Vatican Catacombs

The Vatican Grotto

There are over 100 tombs located within St. Peter's Basilica, many located in the Vatican grotto, beneath the Basilica. These include 91 popes, St. Ignatius of Antioch, and the composer Giovanni Pierluigi da Palestrina. Exiled Catholic British royalty James Francis Edward Stuart and his two sons, Charles Edward Stuart and Henry Benedict Stuart, are buried here, due to being granted asylum by Pope Clement XI. The most prominent woman entombed is Christina of Sweden, who abdicated her throne in order to convert to Catholicism. The most recent interment was Pope John Paul II, on April 8, 2005. Beneath, near the crypt, is the recently-discovered vaulted fourth-century "Tomb of the Julii".

Vatican Grotto

On December 23, 1950, in his pre-Christmas radio broadcast to the world, Pope Pius XII announced the discovery of Saint Peter's tomb.[1] This was the culmination of 10 years of archaeological research under the crypt of the basilica.

Between 1939 and 1949 the archaeological team had uncovered a complex of mausoleums under the foundations of St. Peter's Basilica, dating to the 2nd and 3rd centuries.[2] Most impressive was the small monument under the present altar of the church which they believed was built as early as AD 160 to mark the tomb of St. Peter below it.

In 1942, the Administrator of St. Peter's, Monsignor Ludwig Kaas, found remains in a second tomb in the monument. Being concerned that these presumed relics of a saint would not be accorded the respect they deserved, and having little understanding of correct archeological procedures, he secretly ordered these remains stored elsewhere for safe-keeping.

After Kaas' death, researcher Margherita Guarducci discovered these relics by chance. She informed Pope Paul VI of her belief that these remains were the those of St. Peter. Bone testing revealed that the remains belonged to a man in his sixties. On June 26th 1968 Paul VI announced that the relics of St. Peter had been discovered.

There will probably always be controversy over the identity of the remains in the tomb. To ensure that the tomb was properly identified, it is necessary to trace the movement of the relics over the millennia. Often the histories refer to the saints in the plural, meaning both Apostles, Peter and Paul.

There might have been little difficulty in obtaining the body of the Apostle after his martyrdom. It is believed that the bereaved Christians seem to have followed their usual custom in burying him as near as possible to the scene of his suffering. He was laid in ground that belonged to Christian proprietors, by the side of a well-known road leading out of the city, the Via Cornelia (site of a known pagan and Christian cemetery) on the hill called Vaticanus.[3] The actual tomb seems to have been an underground vault, approached from the road by a descending staircase, and the body reposed in a sarcophagus of stone in the center of this vault. Legend says that the tomb of St. Peter was at first marked simply by a red rock, for safety's sake as those wishing to pay respects or make pilgrimage to the site might recognize the meaning of the red rock while it would have no meaning to nonbelievers.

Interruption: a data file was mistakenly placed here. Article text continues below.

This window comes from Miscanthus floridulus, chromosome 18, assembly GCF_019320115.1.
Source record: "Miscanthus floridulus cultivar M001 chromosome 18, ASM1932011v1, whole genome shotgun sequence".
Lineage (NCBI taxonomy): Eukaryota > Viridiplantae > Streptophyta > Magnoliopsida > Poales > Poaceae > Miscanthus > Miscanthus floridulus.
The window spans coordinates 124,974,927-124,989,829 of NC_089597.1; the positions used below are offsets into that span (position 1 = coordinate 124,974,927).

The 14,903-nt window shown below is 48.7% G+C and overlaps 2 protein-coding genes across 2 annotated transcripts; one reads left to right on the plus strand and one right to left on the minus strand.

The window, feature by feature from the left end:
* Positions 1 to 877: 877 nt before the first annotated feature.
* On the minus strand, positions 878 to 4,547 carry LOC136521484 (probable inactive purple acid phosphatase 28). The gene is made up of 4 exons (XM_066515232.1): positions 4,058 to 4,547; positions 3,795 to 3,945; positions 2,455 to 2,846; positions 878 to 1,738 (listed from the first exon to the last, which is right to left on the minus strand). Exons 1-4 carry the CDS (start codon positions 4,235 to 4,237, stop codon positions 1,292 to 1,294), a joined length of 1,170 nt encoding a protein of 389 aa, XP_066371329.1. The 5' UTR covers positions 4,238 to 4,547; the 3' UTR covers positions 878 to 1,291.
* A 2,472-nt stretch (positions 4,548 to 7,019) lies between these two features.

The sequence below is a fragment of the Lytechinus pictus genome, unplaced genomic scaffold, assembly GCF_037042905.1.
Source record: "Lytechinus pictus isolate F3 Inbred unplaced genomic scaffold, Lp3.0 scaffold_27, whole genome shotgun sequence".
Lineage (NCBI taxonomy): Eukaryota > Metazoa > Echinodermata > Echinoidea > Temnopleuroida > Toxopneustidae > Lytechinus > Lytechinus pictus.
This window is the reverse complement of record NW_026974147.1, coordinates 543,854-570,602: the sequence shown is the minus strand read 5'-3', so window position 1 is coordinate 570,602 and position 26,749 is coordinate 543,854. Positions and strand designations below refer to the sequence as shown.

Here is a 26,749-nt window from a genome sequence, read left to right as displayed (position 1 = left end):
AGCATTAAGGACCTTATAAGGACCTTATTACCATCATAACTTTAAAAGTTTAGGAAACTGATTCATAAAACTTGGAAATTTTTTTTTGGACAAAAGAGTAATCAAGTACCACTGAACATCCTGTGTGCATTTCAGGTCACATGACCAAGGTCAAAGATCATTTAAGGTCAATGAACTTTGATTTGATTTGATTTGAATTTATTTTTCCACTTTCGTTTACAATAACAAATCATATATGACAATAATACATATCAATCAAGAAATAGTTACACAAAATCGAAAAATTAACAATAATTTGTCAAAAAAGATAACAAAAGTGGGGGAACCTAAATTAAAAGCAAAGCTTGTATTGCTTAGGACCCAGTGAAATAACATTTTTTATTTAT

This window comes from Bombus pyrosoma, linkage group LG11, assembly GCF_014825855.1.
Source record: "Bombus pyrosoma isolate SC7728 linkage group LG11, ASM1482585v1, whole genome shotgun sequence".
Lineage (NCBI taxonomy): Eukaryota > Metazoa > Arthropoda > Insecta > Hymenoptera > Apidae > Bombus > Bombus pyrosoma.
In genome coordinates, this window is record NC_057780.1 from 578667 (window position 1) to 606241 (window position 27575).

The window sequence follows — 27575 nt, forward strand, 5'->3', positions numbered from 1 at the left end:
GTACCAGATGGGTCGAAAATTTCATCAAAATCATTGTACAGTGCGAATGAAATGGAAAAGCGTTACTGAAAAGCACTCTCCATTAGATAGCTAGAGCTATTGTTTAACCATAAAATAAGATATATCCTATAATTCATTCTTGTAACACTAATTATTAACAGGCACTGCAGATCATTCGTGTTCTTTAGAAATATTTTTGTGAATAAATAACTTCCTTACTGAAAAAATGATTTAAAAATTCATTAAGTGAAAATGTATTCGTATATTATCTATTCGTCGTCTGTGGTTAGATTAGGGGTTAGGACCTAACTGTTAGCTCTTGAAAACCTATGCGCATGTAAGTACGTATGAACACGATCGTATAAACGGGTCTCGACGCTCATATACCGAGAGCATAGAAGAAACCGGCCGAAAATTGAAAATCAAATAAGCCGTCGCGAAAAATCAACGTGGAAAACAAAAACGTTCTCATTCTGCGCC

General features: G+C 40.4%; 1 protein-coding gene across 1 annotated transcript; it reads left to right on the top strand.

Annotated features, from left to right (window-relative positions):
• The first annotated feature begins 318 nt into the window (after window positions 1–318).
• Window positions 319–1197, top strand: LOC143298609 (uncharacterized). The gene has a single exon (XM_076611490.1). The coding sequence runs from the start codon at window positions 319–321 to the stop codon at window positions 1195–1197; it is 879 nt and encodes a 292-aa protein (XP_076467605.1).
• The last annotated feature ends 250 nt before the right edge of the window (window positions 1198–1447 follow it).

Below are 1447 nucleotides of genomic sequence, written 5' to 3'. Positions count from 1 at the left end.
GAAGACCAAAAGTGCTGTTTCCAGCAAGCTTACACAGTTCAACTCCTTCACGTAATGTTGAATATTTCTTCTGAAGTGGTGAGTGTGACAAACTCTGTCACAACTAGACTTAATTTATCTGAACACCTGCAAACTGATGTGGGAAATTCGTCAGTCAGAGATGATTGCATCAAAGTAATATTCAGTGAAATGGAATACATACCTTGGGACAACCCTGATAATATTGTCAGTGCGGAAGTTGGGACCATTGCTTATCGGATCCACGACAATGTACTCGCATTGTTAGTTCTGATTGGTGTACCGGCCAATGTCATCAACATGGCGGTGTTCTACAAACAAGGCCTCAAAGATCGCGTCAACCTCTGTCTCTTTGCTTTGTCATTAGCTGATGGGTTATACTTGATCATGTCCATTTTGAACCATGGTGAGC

There is evidence of the existence of the tomb (trophoea, ie trophies, as signs or memorials of victory) here at the beginning of the second century, in the words of the priest Caius.[4]

These tombs were the objects of pilgrimage during the ages of persecution, and it will be found recorded in the Acts of several of the martyrs that they were seized while praying at the tombs of the Apostles.

For two centuries the relics were safe enough in these tombs, public though they were, for the respect entertained by the Romans for any place where the dead were buried preserved them from any danger of sacrilege.

In 258, a Christian persecution may have forced the removal of these relics to the Catacombs of Saint Sebastian where they could be venerated without reprisal from the authorities or a desecration of the relics. They were removed secretly by night and hidden. The fact of their removal may have been known to very few, and the great body of Roman Christians believed them still to rest in their original tombs. Another source gives this date as "384.

At a later date, when the persecution was less acute, they were brought back again to the Vatican and the Via Ostiana respectively.

When the Church was once more at peace under Constantine the Great, Christians were able at last to build edifices suitable for the celebration of Divine Service. The resting places of the relics of the Apostles were naturally among the first to be selected as the sites of great basilicas. The emperor supplied the funds for these buildings, in his desire to honor the memories of the two Apostles.

At St. Peter's, the matter was complicated by the fact that Pope Anacletus, in the first century, had built an upper chamber or memoria above the vault. This upper chamber had become endeared to the Romans during the ages of persecution, and they were unwilling that it should be destroyed. In order to preserve it a singular and unique feature was given to the basilica in the raised platform of the apse and the Chapel of the Confession underneath. The reverence in which the place has always been held has resulted in these arrangements remaining almost unchanged to the present time, in spite of the rebuilding of the church. The actual vault in which the body lies has not been accessible since the ninth century.